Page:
What is Umami? A Guide to the Most Mysterious Flavor

BY: Charles Austin |Jan 31, 2017

Sweet, sour, bitter, and salty. These flavors are all pretty easy to describe. But there’s a fifth flavor, umami, that’s equally as important as the others, but not nearly as easy to get a grasp on. Chances are, if you’ve ever been to a Japanese or Chinese restaurant, you’ve sampled this unique taste. Read on to learn more about the elusive flavor and why it took so long to discover.

What is umami?

A simple, if inadequate, way to put it would be that umami is a savory flavor. Think beef, fish, and cheese. But before you assume that umami is merely a trait of meat and dairy products, consider that tomatoes and mushrooms also pack a healthy dose of umami flavor.

To understand how this is, we have to begin with the fact that umami taste comes from glutamic acid. When glutamate breaks down, it becomes L-glutamate, which is really what we think of when we think of umami. And glutamate can break down in many ways: when a steak cooks, when a tomato ripens under the sun, or when soy sauce ferments. This is the key trait that links umami foods together.

How scientists (finally) recognized umami

Before we get to the scientists, let’s be clear: chefs recognized umami way before anybody in a lab coat did. The French chef Auguste Escoffier knew there was something distinctive about his popular veal stock back in the 1800s. It wasn’t just sweet or bitter or sour or salty.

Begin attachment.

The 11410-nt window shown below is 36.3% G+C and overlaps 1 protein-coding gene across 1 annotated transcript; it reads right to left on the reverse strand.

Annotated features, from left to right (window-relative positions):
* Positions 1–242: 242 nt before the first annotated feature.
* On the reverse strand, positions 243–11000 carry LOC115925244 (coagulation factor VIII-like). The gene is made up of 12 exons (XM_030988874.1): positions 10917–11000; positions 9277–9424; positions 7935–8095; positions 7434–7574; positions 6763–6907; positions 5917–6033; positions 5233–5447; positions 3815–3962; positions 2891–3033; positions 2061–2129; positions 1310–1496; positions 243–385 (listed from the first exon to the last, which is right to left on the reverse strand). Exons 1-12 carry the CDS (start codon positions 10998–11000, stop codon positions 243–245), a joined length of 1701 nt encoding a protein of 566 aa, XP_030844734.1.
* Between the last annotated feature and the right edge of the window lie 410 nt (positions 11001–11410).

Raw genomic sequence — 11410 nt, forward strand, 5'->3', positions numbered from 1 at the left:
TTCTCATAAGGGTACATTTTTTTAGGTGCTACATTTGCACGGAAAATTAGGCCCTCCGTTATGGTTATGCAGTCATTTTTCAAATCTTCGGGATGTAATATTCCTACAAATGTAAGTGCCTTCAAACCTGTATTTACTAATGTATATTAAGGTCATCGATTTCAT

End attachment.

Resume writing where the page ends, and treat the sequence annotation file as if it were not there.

But it took until the next century for a Japanese chemist named Kikunae Ikeda to identify glutamate as the common thread between the meats, cheeses, and veggies that share the umami taste. He tasted in dashi—a popular Japanese broth—something similar to what Escoffier’s patrons tasted in his veal stock, and then he was able to isolate glutamate as the culinary culprit.

That was in 1908. It wasn’t until 2002 that Ikeda’s discovery became scientific consensus, however. The reason for this? Scientists finally proved that the human tongue indeed has receptors for five distinct tastes—a biological basis for declaring umami its own flavor category.

How you can recognize umami

If somebody was unfamiliar with sweet flavors, you could tell them to eat a big bowl of sugar. It’s not quite so straightforward with umami, but there are still plenty of ways to hone your palate. Anything slow-cooked, especially soups or broths, is a great place to start. A Japanese shiitake soup really drives this point home, as does almost anything made with miso. And for something more distinctly Western, savor some parmesan cheese.

Umami or MSG?

Since umami and MSG are both so ever-present in Asian cuisine, it’s easy for people to confuse the two. So what is the difference between umami and MSG anyway? Not much, as it turns out. MSG is a manufactured form of umami. It’s similar to how a vitamin supplement is a manufactured form of nutrients that naturally occur in foods.

As such, there’s reason to be skeptical of most claims that MSG causes unpleasant side effects. Anyone who truly experiences discomfort from eating MSG-heavy Chinese food should feel similar effects from, say, a bowl of spaghetti with tomato sauce and parmesan.

Or perhaps an even better example would be the popular chain Umami Burger, whose signature burger—topped with dried-mushroom-and-seaweed powder and a sauce of Marmite and soy—is basically a large hadron collider for umami taste.

And to bring it all back around, here’s one more way the two substances are intertwined: MSG was first patented by Kikunae Ikeda, the Japanese chemist who discovered umami.

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